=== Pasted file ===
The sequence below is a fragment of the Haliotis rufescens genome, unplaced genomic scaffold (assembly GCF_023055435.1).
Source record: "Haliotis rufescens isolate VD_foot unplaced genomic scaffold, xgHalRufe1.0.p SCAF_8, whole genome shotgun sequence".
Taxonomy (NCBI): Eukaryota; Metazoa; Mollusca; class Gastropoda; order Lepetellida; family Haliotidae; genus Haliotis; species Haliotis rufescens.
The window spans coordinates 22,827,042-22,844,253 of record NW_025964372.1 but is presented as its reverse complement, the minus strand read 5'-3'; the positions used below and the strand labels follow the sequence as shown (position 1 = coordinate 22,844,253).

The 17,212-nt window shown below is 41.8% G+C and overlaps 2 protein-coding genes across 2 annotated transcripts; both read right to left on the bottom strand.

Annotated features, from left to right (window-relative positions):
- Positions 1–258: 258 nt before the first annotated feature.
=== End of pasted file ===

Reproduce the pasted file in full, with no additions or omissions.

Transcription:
The sequence below is a fragment of the Haliotis rufescens genome, unplaced genomic scaffold (assembly GCF_023055435.1).
Source record: "Haliotis rufescens isolate VD_foot unplaced genomic scaffold, xgHalRufe1.0.p SCAF_8, whole genome shotgun sequence".
Taxonomy (NCBI): Eukaryota; Metazoa; Mollusca; class Gastropoda; order Lepetellida; family Haliotidae; genus Haliotis; species Haliotis rufescens.
The window spans coordinates 22,827,042-22,844,253 of record NW_025964372.1 but is presented as its reverse complement, the minus strand read 5'-3'; the positions used below and the strand labels follow the sequence as shown (position 1 = coordinate 22,844,253).

The 17,212-nt window shown below is 41.8% G+C and overlaps 2 protein-coding genes across 2 annotated transcripts; both read right to left on the bottom strand.

Annotated features, from left to right (window-relative positions):
- Positions 1–258: 258 nt before the first annotated feature.